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March 14th, 2014, 05:40 AM  #1 
Member Joined: Sep 2013 Posts: 84 Thanks: 2  Units of this ring: Z?[x]/(x² + 1)?Is my solution correct?
Z? [x] / (x²+1) = {f* : f?Z?[x] } f* is the congruence class of f modulo( x²+1) (at least i hope i know it right) We are searching those f?Z?[x] polynomials for which exists g?Z?[x] that fg?1 mod( x²+1). This means fg=1+a*(x²+1) where a is either 0 or 1. If a=0, fg=1 so f,g=1.If a=1, fg=x²+2=(?2ix)*(?2+ix). So our units are: u?=1 , u?=?2ix , u?=?2+ix . 
March 14th, 2014, 11:50 AM  #2 
Senior Member Joined: Mar 2012 Posts: 294 Thanks: 88  Re: Units of this ring: Z?[x]/(x² + 1)?Is my solution correc
fg = 1 (mod x^2 + 1) means: fg = 1 + k(x)(x^2+1), where k(x) can be any polynomial in Z2[x]. It is useful to note that Z2[x]/(x^2 + 1) only has 4 elements: 0 + (x^2+1) 1 + (x^2+1) x + (x^2+1) x+1 + (x^2+1). Show x + (x^2+1) is a unit, and that x+1 + (x^2+1) is a zerodivisor. Using symbols like "?2" and "i" is counterproductive, Z2 is NOT a subfield of the complex numbers, and "2" has little meaning (except if you use the convention that 2 = 0 (mod 2)). Unlike in the normal real field, in Z2, a = a, so the square root of 1 is the same as the square root of 1. There is only one square root of 1, 1 itself, since in Z2[x]: x^2  1 = 0 is the same as: (x  1)(x  1) = (x  1)^2 = 0 because (x  1)^2 = x^2 + x + x + 1 = x^2 + 1 (since x + x = 1x + 1x = (1 + 1)x = 0x = 0, because 1 + 1 = 0 in Z2). 
March 15th, 2014, 04:56 AM  #3 
Member Joined: Sep 2013 Posts: 84 Thanks: 2  Re: Units of this ring: Z?[x]/(x² + 1)?Is my solution correc
why only 4 elements?isn't it 8?there is also 0,1,x,x+1 another question:how can we work with x^2 in Z2,when we have only 0 and 1? 
March 15th, 2014, 08:00 AM  #4 
Senior Member Joined: Mar 2012 Posts: 294 Thanks: 88  Re: Units of this ring: Z?[x]/(x² + 1)?Is my solution correc
When you form a quotient ring, the elements are NOT the elements of the "original ring" but rather EQUIVALENCE CLASSES of these elements modulo the ideal. Here, the ideal is I = (x^2 + 1) ={ k(x) in Z2[x] such that k(x) = h(x)(x^2 + 1), for some polynomial h(x) in Z2[x]}. We say that f(x) = g(x) (mod I) if f(x)  g(x) is in I, that is, in this case, if f(x)  g(x) = h(x)(x^2 + 1) (that is the difference of f(x) and g(x) has x^2 + 1 as a factor). Z2 is a field (albiet a small one), so the division algorithm holds for Z2[x]. Thus given ANY polynomial f(x) in Z2[x], we can write: f(x) = q(x)(x^2 + 1) + r(x), with deg(r) < 2, or r = 0 (the 0polynomial). Thus we have: [f(x)] = f(x) + I = [r(x)] = r(x) + I, since f(x)  r(x) = q(x)(x^2 + 1) is in I. So it suffices to find polynomials of degree less than 2 (that is, of degree 0 (constant polynomials), and degree 1 (linear polynomials)) and the 0polynomial as representatives of these cosets. Since we have just TWO possible choices for coefficients, we have a total of 2^2 = 4 representative cosets in all. "0" , "1", "x" and "x+1" are NOT elements of Z2[x]/(x^2 + 1}, they are elements of Z2[x]. However, their equivalence classes (cosets) are in Z2[x]/(x^2 + 1). x is not an element of Z2, it is an INDETERMINATE (this is just a fancy word for "formal symbol" which has no necessary intrinsic meaning). x^2 is the square of the (linear) polynomial x. Since x^2 = x^2 + 0 = x^2 + (1 + 1) = (x^2 + 1) + 1, it follows that: x^2 + I = 1 + I. Often, one writes u = x + I, for the coset of x in Z2[x], and identifies a in Z2 with its corresponding coset a + I. Then Z2[x]/(x^2+1) is isomorphic to the ring: {a + bu: a,b in Z2} where addition is given by: (a + bu) + (a' + b'u) = (a+a') + (b+b')u and multiplication is given by: (a + bu)(a' + b'u) = (aa' + bb') + (ab' + a'b)u This ring is small enough to give these sums and products explicitly: 0+0 = 0 0+1 = 1 0+u = u 0+(1+u) = 1+u 1+1 = 0 1+u = 1+u 1+(1+u) = u u+u = 0 u+(1+u) = 1 (1+u)+(1+u) = 0 and the other sums by commutativity of addition 0*0 = 0 0*1 = 0 0*u = 0 0*(1+u) = 0 1*1 = 1 1*u = u 1*(1+u) = 1+u u*u = 1 u*(1+u) = 1+u (1+u)*(1+u) = 0 and the other products likewise by commutativity of multiplication. This is NOT a field, we have the 0divisor 1+u, which therefore has no multiplicative inverse. The units of this ring are {1,u}.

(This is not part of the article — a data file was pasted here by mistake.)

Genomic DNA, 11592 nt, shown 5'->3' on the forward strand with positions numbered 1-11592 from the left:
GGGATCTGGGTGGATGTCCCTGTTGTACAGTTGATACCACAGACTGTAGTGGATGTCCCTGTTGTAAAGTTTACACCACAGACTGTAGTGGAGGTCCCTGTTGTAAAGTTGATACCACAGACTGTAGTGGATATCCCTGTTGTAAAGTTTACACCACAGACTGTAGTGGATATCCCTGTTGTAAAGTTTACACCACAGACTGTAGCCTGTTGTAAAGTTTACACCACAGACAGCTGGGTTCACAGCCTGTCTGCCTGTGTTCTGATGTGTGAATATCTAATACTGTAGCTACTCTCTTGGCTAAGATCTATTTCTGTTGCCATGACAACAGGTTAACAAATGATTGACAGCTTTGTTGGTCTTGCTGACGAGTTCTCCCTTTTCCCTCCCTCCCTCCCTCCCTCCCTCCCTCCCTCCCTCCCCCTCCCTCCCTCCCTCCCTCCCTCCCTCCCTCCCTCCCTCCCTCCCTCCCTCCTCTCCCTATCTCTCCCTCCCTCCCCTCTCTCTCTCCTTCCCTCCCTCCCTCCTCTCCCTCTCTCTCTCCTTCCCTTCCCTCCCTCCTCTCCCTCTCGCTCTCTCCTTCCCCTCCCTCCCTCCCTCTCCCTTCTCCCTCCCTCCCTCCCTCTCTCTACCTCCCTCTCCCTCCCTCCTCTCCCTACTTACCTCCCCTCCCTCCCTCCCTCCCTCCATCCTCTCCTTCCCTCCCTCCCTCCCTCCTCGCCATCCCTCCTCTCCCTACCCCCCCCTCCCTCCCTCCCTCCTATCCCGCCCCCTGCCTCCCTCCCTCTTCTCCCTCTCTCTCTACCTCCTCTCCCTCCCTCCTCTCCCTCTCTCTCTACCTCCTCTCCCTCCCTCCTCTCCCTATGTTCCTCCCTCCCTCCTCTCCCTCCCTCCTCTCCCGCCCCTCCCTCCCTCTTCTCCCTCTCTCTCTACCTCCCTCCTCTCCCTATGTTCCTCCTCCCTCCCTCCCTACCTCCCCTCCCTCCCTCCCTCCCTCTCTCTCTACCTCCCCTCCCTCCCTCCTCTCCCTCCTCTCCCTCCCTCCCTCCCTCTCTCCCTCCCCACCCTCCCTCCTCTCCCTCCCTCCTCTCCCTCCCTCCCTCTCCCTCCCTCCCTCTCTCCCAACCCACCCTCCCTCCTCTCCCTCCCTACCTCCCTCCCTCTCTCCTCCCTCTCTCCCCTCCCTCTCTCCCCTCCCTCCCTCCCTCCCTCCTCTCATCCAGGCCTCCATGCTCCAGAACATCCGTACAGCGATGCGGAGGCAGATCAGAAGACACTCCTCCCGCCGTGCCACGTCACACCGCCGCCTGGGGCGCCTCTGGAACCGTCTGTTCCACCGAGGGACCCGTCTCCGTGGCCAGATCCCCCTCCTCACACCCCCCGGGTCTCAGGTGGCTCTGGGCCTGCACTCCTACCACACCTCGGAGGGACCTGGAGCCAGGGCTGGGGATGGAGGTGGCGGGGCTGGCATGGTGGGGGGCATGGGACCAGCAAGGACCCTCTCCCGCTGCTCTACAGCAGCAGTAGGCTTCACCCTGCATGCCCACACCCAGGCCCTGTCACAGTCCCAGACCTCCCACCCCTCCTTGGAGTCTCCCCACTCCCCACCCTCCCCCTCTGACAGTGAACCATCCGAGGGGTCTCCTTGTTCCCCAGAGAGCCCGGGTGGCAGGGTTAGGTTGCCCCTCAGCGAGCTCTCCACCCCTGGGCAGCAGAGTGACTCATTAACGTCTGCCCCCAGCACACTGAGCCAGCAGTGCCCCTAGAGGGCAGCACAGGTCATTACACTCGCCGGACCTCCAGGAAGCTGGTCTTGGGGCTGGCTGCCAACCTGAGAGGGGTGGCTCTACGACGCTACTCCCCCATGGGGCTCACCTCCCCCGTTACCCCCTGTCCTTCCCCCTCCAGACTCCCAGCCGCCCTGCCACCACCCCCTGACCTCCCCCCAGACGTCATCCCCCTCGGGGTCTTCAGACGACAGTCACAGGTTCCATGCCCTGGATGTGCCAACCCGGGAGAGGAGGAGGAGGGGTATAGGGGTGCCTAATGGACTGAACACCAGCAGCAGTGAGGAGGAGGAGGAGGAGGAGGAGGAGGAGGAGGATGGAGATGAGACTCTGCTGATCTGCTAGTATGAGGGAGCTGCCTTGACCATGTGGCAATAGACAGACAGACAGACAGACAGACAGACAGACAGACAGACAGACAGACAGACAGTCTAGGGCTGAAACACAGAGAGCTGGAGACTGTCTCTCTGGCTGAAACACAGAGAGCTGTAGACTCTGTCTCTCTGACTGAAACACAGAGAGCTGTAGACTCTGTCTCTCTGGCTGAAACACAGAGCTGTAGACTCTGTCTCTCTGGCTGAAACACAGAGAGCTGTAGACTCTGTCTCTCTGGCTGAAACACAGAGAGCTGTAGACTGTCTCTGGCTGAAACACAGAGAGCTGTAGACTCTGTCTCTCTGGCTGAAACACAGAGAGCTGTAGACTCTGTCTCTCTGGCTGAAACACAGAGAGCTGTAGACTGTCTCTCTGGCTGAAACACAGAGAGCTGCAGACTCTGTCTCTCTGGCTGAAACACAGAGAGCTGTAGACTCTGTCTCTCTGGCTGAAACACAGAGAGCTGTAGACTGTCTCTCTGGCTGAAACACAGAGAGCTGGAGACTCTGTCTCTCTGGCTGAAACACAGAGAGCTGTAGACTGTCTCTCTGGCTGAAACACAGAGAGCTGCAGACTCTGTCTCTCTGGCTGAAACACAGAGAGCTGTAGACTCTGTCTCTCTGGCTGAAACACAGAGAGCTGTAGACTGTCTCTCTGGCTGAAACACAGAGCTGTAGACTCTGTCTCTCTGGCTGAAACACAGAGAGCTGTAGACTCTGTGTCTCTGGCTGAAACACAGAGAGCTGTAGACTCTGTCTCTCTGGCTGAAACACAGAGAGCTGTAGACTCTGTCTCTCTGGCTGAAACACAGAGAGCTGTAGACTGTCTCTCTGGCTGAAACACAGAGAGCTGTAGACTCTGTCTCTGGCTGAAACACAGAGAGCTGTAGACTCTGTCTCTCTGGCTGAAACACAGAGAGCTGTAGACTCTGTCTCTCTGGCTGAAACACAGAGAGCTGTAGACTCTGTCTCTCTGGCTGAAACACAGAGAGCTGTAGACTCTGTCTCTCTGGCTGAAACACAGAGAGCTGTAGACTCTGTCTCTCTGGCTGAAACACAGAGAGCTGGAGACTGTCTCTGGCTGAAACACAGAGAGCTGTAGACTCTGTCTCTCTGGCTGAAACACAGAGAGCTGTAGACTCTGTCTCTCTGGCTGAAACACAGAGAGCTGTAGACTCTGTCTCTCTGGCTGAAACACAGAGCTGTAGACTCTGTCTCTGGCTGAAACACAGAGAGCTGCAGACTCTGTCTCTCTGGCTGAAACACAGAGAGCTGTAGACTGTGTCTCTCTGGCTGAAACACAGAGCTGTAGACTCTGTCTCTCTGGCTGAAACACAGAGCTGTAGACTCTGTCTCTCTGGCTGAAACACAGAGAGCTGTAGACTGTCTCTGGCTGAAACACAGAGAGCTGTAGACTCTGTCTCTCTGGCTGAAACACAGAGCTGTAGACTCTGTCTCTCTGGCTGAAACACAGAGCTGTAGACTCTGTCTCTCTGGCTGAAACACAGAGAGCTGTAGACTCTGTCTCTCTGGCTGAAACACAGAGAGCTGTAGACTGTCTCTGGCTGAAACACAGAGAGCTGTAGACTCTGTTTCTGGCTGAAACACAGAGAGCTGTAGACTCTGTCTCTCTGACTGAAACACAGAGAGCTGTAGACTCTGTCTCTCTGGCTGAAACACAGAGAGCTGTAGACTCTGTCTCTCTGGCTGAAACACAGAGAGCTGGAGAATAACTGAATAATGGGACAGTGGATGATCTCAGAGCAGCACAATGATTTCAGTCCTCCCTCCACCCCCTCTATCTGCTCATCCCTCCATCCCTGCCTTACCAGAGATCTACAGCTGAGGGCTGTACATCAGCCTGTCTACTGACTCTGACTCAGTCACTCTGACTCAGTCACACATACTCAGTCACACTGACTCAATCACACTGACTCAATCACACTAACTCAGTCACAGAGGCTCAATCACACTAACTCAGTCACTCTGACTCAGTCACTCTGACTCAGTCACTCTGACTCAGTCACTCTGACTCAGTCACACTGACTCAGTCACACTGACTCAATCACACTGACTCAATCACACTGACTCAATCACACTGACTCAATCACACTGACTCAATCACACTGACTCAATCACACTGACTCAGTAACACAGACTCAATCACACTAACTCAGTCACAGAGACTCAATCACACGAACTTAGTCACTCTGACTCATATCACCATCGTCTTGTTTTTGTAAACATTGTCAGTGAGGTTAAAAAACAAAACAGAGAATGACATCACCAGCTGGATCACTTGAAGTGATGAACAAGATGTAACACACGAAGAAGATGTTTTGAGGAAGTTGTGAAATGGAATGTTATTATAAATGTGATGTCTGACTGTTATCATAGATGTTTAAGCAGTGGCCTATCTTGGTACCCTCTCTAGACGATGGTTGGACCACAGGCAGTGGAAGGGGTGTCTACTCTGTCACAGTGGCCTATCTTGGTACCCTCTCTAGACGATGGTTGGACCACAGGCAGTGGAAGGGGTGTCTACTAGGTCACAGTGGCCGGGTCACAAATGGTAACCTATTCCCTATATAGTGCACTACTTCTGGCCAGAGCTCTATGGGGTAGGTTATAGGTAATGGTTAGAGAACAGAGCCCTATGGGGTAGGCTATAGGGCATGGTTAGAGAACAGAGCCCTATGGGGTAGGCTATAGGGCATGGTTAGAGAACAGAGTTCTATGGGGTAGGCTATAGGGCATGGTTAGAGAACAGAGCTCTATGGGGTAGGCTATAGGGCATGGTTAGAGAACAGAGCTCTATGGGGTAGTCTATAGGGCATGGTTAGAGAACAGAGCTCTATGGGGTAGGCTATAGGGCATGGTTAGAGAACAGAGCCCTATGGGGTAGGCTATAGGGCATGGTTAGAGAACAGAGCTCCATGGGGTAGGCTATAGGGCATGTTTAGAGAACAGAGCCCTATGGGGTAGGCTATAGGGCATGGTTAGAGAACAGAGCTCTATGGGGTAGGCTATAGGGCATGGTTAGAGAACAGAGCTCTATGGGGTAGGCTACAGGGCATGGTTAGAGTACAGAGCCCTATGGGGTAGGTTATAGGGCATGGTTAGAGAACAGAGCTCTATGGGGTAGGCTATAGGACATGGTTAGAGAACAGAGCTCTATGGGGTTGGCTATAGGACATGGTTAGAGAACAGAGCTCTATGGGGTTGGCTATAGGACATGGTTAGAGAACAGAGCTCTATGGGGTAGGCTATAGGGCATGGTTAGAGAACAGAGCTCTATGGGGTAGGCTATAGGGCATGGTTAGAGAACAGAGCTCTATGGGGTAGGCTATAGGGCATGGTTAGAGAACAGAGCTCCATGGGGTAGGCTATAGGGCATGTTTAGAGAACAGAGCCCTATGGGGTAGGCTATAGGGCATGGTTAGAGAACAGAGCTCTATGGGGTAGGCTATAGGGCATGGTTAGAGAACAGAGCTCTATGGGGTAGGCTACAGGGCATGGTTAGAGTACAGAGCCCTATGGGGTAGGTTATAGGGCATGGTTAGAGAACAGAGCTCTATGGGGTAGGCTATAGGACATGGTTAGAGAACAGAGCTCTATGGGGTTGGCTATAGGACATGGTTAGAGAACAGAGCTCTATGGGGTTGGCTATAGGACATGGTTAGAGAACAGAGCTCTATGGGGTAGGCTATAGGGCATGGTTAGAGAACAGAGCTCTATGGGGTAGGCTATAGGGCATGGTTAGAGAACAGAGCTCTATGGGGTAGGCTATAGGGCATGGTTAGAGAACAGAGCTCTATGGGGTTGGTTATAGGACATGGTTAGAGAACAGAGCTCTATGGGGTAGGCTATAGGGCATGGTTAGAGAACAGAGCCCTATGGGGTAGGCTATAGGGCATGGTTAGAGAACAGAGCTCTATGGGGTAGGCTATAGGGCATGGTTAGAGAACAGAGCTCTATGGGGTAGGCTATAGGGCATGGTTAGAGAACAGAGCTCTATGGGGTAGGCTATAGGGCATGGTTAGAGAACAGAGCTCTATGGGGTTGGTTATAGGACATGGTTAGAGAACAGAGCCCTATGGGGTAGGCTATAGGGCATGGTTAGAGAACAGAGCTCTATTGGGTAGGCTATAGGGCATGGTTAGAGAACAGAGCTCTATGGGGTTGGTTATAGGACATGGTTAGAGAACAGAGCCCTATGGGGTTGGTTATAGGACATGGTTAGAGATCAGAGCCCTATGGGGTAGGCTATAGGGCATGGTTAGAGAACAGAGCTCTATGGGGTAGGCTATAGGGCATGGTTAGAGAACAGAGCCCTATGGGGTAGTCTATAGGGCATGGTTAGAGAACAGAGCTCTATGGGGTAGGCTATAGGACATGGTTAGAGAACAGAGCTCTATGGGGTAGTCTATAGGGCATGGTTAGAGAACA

March 15th, 2014, 10:00 AM  #5 
Member Joined: Sep 2013 Posts: 84 Thanks: 2  Re: Units of this ring: Z?[x]/(x² + 1)?Is my solution correc
so the elements of Z?[x]/(x² + 1) is x^2+1 , x^2 , x^2+x+1 , x^2+x ? and how can the unit be 1 when it's not the element of the ring? 
March 16th, 2014, 01:00 PM  #6 
Senior Member Joined: Mar 2012 Posts: 294 Thanks: 88  Re: Units of this ring: Z?[x]/(x² + 1)?Is my solution correc
When we write: f(x) + I = f(x) + (x^2 + 1) we're not just taking the polynomial f(x) + x^2 + 1, we are taking f(x) + any MULTIPLE of x^2 + 1. This is a VERY large set. The multiplicative identity of this quotient ring is NOT "1", it's 1 + (x^2 +1), which is the COSET of 1, and includes: 1 = 1+0 = 1+0(x^2 + 1) x^2 = x^2 + 1 + 1 = 1 + x^2 + 1 x^3 + x + 1 = 1 + x(x^2 + 1) x^3 + x^2 + x = 1 + (x + 1)(x^2 + 1) and infinitely many others. Although each COSET is infinite, we only have finitely many different cosets: the coset 0 is in (which is the ideal generated by x^2 + 1 itself), the coset that 1 is in, the coset that x is in, and the coset that x+1 is in. Every other element of Z2[x] falls into one of these 4 cosets. 
March 17th, 2014, 10:14 AM  #7 
Member Joined: Sep 2013 Posts: 84 Thanks: 2  Re: Units of this ring: Z?[x]/(x² + 1)?Is my solution correc
ok thanks for helping 

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